Social Media and a Sales Tax Campaign • Now we hit the fast forward button up to October 2011. • After we examine the financial position of DeWitt Hospital and Nursing Home and the current status of the sales tax in effect, the DHNH Inc. Board decides to approach the city about passing another sales tax once the payout of the original sales tax is completed and for the same rate.
Social Media and a Sales Tax Campaign • We met privately with the current Mayor, who is supportive, the City Attorney, and the Bond attorney for an explanation on how to proceed. We got our proposal in place and first approached the city council in January 2012 about permitting there to be another special election. At a special called meeting and by a 5 to 1 vote, the motion carried to allow for the election. 60 days is the minimum amount of time allowed for notice purposes in Arkansas, but due to conflicts it was scheduled for April 10th ,70 days out from passage.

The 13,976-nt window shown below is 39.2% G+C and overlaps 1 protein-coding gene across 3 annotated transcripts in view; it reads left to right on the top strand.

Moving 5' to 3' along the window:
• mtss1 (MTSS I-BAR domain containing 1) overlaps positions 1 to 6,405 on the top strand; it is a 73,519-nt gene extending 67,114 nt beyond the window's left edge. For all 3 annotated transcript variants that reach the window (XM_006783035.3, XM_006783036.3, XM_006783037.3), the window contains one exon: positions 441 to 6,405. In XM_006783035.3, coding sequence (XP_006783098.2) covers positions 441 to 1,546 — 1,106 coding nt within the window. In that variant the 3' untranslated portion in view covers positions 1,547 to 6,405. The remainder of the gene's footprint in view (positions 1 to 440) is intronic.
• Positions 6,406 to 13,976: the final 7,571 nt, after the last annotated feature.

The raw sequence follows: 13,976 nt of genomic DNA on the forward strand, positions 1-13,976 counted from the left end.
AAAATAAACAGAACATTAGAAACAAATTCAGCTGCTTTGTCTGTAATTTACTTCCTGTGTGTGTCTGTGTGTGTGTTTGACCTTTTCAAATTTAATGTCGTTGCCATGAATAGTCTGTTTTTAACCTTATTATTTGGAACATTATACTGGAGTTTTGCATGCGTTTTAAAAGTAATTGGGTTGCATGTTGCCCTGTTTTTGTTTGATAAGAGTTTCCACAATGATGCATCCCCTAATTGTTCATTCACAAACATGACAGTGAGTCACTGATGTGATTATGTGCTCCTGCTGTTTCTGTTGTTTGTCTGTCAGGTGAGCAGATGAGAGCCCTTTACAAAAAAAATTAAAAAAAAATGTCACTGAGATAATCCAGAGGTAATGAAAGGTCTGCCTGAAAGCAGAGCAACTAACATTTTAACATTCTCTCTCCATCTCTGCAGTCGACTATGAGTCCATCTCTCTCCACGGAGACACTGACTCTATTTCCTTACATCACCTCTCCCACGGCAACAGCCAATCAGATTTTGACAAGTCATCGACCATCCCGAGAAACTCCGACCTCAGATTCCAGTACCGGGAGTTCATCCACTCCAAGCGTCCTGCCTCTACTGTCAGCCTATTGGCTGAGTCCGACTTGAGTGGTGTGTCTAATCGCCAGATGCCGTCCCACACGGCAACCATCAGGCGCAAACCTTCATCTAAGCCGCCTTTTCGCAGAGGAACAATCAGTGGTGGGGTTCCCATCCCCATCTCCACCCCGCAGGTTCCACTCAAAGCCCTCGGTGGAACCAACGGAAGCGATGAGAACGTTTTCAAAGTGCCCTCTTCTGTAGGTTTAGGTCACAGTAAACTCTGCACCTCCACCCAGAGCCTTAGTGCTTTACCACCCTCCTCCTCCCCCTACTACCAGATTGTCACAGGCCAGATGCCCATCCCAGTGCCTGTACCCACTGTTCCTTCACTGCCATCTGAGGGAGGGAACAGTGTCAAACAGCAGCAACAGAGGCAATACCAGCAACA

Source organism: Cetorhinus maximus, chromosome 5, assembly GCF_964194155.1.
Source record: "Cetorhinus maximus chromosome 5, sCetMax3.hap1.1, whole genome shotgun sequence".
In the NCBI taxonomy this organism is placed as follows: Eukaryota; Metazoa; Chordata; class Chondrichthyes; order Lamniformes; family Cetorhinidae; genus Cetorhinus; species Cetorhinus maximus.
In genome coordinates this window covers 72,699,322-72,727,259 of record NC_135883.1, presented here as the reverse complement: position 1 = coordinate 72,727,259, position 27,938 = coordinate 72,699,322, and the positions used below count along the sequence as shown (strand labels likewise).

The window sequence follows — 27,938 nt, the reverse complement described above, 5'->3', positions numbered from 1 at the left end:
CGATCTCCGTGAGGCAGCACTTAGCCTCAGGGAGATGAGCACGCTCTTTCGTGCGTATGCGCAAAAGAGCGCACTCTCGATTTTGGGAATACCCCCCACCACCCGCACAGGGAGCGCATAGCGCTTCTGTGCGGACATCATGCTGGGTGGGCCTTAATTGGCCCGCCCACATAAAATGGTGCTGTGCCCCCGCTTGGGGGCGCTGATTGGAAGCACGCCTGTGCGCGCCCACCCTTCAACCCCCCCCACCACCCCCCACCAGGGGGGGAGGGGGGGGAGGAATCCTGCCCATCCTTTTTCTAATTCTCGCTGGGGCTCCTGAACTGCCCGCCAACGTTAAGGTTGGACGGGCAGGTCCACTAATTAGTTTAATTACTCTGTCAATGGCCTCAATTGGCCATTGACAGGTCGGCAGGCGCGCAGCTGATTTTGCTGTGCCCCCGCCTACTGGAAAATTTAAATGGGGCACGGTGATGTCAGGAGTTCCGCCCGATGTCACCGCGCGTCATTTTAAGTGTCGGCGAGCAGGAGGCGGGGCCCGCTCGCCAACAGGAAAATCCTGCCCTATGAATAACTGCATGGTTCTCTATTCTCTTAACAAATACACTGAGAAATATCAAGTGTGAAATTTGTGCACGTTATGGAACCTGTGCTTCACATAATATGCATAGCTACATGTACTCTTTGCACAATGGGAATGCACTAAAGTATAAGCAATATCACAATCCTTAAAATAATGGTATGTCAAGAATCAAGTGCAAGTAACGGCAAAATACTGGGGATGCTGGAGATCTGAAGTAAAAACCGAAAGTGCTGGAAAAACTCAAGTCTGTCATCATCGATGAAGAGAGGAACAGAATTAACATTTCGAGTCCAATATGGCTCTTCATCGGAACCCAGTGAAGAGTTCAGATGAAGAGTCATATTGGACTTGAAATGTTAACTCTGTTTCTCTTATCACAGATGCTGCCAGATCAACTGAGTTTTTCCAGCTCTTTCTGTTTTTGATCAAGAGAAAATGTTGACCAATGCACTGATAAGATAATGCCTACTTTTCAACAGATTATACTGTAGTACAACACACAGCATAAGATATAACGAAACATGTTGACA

Social Media and a Sales Tax Campaign • Just like the first time, we created a committee to oversee the process and recruit supporters. • Aside from some comments the night the City Council passed the ordinance, there was no organized opposition to the sales tax. • Unlike the first time, we were very low key about advertising, signage, and community meetings. We held no town hall meetings at all.
Social Media and a Sales Tax Campaign • Now thefun begins! • Three to four weeks before the election the local newspaper put a poll on their website that basically asked who would vote against the sales tax and if they couldn’t vote did they support it. • By 64% the website said the sales tax would NOT pass!
Social Media and a Sales Tax Campaign • The committee started discussing the results at our weekly meetings. • Employees started talking about what was being said on and and that it was beginning to get lots of bad attention. • The editor came to me for a final interview the week before the election and said he thought it might pass but just barely and that we had not run nearly as smart a campaign as we did before.